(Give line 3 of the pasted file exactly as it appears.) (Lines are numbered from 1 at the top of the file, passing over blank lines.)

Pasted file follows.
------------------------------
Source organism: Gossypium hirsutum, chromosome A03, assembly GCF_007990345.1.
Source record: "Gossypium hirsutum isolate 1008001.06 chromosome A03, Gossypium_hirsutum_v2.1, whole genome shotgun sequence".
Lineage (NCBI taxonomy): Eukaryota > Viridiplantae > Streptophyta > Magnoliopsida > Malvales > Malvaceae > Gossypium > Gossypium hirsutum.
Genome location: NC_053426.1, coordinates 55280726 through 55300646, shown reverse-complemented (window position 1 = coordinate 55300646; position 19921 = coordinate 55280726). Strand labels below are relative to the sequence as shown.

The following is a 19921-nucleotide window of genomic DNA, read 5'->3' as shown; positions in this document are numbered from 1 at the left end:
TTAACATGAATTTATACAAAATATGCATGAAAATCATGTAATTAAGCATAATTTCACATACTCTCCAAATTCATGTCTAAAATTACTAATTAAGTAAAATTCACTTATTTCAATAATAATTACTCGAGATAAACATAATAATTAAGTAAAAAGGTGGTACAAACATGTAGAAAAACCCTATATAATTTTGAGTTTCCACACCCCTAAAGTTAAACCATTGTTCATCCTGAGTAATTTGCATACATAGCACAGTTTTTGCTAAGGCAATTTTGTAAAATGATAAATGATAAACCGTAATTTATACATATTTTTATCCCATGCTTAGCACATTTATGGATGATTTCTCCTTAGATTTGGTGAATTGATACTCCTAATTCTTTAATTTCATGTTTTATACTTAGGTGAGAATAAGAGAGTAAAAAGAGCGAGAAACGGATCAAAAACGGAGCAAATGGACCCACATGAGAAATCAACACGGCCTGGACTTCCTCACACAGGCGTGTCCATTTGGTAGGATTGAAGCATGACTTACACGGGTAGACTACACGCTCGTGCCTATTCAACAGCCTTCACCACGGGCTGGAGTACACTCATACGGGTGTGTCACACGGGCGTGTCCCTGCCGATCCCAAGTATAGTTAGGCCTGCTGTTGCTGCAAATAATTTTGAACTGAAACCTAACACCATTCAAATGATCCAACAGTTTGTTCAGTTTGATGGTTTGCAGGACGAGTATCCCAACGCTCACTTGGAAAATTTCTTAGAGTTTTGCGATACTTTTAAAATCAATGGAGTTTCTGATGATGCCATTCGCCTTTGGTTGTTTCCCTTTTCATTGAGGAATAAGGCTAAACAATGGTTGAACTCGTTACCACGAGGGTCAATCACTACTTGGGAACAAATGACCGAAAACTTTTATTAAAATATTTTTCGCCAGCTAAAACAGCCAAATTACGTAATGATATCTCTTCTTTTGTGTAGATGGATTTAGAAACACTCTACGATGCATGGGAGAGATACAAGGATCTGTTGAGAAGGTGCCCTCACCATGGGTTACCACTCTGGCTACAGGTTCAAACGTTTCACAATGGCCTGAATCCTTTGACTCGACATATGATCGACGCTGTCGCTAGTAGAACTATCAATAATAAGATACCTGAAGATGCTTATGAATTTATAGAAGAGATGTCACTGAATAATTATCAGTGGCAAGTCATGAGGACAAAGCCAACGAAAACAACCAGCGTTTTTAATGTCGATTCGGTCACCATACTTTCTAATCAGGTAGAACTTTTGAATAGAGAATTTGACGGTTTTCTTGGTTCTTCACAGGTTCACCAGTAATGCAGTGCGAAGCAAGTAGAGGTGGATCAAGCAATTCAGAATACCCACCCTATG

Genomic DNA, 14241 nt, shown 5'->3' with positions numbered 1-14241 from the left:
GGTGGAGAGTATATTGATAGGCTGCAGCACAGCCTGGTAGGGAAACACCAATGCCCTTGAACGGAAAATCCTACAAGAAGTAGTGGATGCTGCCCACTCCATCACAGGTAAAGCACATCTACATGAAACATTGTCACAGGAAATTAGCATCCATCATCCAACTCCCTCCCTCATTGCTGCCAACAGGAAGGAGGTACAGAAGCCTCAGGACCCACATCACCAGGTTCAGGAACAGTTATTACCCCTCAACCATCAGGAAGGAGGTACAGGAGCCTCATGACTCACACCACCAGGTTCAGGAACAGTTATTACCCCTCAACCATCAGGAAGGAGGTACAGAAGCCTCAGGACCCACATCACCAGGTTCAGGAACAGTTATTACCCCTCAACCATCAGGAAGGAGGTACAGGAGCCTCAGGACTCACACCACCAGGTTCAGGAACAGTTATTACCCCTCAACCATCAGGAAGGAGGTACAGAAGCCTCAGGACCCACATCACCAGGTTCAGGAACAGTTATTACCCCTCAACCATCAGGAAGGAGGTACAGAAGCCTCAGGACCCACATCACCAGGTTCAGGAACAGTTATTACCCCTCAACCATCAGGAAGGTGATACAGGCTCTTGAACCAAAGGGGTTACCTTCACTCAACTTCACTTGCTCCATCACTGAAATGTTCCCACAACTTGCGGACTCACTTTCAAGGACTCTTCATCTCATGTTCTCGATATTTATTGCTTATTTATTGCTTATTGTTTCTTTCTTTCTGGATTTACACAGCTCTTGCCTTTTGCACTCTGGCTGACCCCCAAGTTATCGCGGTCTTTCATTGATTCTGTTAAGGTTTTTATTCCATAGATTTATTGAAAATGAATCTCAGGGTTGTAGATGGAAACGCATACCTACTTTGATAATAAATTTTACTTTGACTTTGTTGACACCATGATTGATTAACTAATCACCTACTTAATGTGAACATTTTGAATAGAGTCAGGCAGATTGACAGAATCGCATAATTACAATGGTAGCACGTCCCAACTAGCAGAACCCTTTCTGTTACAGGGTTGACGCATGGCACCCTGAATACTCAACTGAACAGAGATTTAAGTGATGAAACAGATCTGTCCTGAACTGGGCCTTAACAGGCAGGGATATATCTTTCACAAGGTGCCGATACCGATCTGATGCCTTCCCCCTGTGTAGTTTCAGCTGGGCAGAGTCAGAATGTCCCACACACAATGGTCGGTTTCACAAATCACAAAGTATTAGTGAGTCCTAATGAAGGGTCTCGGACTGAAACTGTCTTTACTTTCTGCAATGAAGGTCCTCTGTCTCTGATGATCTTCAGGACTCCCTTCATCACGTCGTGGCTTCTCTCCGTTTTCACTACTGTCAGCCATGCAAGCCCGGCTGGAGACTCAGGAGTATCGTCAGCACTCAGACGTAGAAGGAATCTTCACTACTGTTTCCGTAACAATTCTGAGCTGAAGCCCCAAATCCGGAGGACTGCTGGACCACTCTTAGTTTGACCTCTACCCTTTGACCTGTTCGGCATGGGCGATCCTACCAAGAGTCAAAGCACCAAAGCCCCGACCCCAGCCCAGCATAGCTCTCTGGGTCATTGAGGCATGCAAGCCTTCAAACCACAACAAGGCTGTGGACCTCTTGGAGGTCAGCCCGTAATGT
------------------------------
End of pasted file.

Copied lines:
Lineage (NCBI taxonomy): Eukaryota > Viridiplantae > Streptophyta > Magnoliopsida > Malvales > Malvaceae > Gossypium > Gossypium hirsutum.